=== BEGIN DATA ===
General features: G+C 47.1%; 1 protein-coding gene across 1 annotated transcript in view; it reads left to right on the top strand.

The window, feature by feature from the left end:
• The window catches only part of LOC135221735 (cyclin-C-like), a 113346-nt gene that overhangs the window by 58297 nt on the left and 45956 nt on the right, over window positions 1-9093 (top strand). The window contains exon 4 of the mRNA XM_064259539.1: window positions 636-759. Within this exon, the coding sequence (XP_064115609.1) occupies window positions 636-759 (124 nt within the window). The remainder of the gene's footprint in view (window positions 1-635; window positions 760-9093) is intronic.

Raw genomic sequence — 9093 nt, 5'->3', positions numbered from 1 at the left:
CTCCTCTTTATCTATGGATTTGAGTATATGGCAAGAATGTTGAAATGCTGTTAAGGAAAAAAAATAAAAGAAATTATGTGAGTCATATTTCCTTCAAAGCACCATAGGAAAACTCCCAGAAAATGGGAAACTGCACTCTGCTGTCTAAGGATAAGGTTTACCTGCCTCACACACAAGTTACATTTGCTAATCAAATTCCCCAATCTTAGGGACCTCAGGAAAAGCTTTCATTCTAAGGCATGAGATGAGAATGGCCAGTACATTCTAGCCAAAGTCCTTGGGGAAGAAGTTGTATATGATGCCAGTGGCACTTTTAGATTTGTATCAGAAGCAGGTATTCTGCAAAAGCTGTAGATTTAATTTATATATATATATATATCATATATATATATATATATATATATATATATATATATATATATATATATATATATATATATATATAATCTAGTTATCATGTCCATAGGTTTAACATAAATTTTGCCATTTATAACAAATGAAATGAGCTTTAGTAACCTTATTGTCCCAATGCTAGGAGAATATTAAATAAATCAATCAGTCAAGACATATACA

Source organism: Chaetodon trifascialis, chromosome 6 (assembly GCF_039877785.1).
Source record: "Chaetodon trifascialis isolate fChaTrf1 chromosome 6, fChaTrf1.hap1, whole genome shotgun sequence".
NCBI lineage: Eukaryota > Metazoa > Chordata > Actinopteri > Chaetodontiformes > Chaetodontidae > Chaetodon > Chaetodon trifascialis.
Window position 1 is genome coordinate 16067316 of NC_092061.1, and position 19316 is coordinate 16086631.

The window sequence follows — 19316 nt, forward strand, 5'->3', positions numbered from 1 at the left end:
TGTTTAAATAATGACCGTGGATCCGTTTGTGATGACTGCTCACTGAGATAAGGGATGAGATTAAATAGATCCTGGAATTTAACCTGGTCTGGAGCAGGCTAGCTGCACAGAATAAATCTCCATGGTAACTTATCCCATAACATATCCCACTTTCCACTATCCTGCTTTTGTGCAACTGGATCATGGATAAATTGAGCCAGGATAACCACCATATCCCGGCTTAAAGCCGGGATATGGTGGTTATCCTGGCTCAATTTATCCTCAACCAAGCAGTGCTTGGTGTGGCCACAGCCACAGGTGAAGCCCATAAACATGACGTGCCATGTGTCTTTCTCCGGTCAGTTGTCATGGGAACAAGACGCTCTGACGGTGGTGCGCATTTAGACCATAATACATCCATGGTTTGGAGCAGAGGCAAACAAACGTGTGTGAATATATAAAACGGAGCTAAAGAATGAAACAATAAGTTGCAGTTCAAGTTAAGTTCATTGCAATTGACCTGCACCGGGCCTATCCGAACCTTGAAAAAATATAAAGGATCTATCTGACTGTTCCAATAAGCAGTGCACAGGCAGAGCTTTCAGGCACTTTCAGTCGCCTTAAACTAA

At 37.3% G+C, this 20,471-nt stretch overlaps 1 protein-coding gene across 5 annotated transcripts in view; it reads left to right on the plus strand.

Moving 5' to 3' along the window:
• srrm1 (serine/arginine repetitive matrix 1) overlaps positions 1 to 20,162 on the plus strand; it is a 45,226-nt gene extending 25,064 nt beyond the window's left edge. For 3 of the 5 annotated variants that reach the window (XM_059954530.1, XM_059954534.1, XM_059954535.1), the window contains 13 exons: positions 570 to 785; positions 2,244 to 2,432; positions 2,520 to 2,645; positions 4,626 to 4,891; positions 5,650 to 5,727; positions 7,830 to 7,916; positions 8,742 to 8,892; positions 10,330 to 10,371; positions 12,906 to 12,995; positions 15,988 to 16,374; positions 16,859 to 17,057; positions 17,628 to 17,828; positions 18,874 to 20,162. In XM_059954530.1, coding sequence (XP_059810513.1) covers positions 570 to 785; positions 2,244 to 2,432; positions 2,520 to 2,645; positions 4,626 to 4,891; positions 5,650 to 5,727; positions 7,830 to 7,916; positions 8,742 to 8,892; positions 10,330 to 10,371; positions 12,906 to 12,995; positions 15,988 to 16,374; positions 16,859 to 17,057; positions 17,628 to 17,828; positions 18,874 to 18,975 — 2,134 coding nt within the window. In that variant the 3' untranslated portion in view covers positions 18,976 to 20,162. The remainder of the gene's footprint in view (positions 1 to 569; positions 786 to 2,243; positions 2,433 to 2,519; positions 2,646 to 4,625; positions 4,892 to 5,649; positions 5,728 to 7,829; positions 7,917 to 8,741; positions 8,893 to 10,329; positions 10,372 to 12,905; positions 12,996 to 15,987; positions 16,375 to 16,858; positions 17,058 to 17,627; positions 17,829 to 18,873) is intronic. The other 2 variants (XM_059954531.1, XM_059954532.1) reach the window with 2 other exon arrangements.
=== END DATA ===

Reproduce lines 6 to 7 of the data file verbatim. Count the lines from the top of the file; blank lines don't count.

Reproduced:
Source organism: Chaetodon trifascialis, chromosome 6 (assembly GCF_039877785.1).
Source record: "Chaetodon trifascialis isolate fChaTrf1 chromosome 6, fChaTrf1.hap1, whole genome shotgun sequence".